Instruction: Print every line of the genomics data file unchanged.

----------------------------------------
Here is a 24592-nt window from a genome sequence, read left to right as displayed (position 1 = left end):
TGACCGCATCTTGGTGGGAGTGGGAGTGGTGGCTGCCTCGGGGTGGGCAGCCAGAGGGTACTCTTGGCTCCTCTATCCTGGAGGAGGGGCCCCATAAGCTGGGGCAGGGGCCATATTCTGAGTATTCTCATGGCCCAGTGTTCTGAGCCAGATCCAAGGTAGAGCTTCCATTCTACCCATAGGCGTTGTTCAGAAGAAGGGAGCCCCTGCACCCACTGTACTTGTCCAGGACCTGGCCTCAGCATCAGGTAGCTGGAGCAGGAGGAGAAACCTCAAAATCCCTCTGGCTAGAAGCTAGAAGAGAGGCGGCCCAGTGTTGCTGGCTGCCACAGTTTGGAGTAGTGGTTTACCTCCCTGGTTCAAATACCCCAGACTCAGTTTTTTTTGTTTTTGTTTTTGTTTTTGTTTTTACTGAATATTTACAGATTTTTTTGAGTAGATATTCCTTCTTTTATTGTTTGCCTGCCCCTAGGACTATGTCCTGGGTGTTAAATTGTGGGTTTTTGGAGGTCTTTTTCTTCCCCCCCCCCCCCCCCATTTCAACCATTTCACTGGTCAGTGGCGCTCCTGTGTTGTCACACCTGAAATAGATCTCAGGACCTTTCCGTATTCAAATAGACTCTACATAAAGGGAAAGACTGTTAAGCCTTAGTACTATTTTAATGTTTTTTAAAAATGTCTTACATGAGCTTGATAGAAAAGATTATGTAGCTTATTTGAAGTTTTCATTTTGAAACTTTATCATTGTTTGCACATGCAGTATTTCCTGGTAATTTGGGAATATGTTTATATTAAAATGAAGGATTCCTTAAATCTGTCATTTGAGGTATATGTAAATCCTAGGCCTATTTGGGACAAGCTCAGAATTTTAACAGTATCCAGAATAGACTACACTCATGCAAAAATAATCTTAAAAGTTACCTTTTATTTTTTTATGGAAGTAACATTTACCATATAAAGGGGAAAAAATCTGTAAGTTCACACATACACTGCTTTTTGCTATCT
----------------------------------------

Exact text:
Here is a 24592-nt window from a genome sequence, read left to right as displayed (position 1 = left end):
TGACCGCATCTTGGTGGGAGTGGGAGTGGTGGCTGCCTCGGGGTGGGCAGCCAGAGGGTACTCTTGGCTCCTCTATCCTGGAGGAGGGGCCCCATAAGCTGGGGCAGGGGCCATATTCTGAGTATTCTCATGGCCCAGTGTTCTGAGCCAGATCCAAGGTAGAGCTTCCATTCTACCCATAGGCGTTGTTCAGAAGAAGGGAGCCCCTGCACCCACTGTACTTGTCCAGGACCTGGCCTCAGCATCAGGTAGCTGGAGCAGGAGGAGAAACCTCAAAATCCCTCTGGCTAGAAGCTAGAAGAGAGGCGGCCCAGTGTTGCTGGCTGCCACAGTTTGGAGTAGTGGTTTACCTCCCTGGTTCAAATACCCCAGACTCAGTTTTTTTTGTTTTTGTTTTTGTTTTTGTTTTTACTGAATATTTACAGATTTTTTTGAGTAGATATTCCTTCTTTTATTGTTTGCCTGCCCCTAGGACTATGTCCTGGGTGTTAAATTGTGGGTTTTTGGAGGTCTTTTTCTTCCCCCCCCCCCCCCCCATTTCAACCATTTCACTGGTCAGTGGCGCTCCTGTGTTGTCACACCTGAAATAGATCTCAGGACCTTTCCGTATTCAAATAGACTCTACATAAAGGGAAAGACTGTTAAGCCTTAGTACTATTTTAATGTTTTTTAAAAATGTCTTACATGAGCTTGATAGAAAAGATTATGTAGCTTATTTGAAGTTTTCATTTTGAAACTTTATCATTGTTTGCACATGCAGTATTTCCTGGTAATTTGGGAATATGTTTATATTAAAATGAAGGATTCCTTAAATCTGTCATTTGAGGTATATGTAAATCCTAGGCCTATTTGGGACAAGCTCAGAATTTTAACAGTATCCAGAATAGACTACACTCATGCAAAAATAATCTTAAAAGTTACCTTTTATTTTTTTATGGAAGTAACATTTACCATATAAAGGGGAAAAAATCTGTAAGTTCACACATACACTGCTTTTTGCTATCT